Inspiring, Celebrating & Empowering
Solo & Small Law Firms

A Renaissance Solo

  • Share this on Google+
  • Share this on Linkedin

I really enjoyed this piece by Mark Donald, An Ode to Okra (Texas Lawyer – 12/1/05, law.com) about Dale Wooten, a Texas bankruptcy solo lawyer, who’s also a “restaurateur, raconteur and gardener.”  Wooten, who’s enjoyed a successful 35 years law practice and generally interesting side businesses, is now winding down a 35 year solo career in large part because of changes in his practice area wrought by the Bankruptcy Abuse Prevention and Protection Act of 2005.  But because Wooten’s had such a great run, he’s hardly bitter, but instead, looking forward to spending time on his true joys like the garden and restaurant.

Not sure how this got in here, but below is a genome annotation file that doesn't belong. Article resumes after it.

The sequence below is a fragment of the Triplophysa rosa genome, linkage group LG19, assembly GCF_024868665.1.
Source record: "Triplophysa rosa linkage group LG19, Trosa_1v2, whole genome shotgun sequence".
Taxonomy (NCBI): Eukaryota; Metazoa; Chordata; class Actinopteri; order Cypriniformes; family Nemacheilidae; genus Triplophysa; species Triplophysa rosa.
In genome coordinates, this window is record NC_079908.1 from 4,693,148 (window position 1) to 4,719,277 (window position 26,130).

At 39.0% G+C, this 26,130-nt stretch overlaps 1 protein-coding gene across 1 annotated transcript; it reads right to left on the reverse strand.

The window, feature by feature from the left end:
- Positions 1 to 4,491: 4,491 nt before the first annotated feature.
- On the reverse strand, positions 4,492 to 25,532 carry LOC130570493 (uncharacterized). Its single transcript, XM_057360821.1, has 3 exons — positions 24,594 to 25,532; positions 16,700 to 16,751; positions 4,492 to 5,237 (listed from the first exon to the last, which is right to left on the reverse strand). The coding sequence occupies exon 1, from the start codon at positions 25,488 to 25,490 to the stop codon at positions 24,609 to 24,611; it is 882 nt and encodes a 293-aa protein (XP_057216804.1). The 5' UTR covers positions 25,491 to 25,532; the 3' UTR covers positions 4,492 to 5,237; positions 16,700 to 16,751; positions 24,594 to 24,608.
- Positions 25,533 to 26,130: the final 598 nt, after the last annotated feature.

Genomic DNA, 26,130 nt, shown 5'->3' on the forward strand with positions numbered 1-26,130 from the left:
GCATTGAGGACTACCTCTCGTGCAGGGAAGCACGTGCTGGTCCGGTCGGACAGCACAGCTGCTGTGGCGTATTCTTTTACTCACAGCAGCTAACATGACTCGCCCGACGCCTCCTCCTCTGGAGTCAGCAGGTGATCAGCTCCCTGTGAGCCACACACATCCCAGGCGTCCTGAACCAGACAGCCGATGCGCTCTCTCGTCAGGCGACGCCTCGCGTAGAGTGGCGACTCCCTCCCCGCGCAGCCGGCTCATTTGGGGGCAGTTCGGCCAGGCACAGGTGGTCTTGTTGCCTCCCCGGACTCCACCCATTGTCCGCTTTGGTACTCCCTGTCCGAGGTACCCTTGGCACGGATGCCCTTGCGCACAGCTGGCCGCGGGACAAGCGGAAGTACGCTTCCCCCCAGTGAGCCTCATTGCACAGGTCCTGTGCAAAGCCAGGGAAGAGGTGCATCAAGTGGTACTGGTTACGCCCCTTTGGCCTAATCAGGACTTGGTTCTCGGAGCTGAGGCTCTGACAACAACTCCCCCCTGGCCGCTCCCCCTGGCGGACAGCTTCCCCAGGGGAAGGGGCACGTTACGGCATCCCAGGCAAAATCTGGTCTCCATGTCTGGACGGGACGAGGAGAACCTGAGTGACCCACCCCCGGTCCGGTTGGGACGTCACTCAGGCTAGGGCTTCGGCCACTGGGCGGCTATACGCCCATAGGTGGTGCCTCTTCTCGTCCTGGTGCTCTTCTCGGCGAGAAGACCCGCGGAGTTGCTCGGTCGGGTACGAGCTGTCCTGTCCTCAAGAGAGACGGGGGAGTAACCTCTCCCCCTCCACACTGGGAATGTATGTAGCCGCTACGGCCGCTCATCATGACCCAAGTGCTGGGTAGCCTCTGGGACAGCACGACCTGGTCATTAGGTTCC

After reading the article, I wondered how I’ll leave the practice of
law.  Will I leave content, feeling that I’ve accomplished everything
that I’ve sought out to do?  Will I leave bitter because my practice
failed or a client sued me for malpractice, or regretful and
embarrassed over a grievous error that harms a client?  I don’t know
how much of a choice I’ll have when the time comes, but if I do, I’d
like to go out the same way that Dale Wooten is.

  • cole

    I’m interested in taking an online mediation course. Any comments or ideas as to a certified or recognized course? Thanks!!

  • cole

    I’m interested in taking an online mediation course. Any comments or ideas as to a certified or recognized course? Thanks!!

Sponsored Content

Want to Threaten Big Law? Work in the Cloud

Small firms have never been better positioned to threaten big law and you can thank the cloud.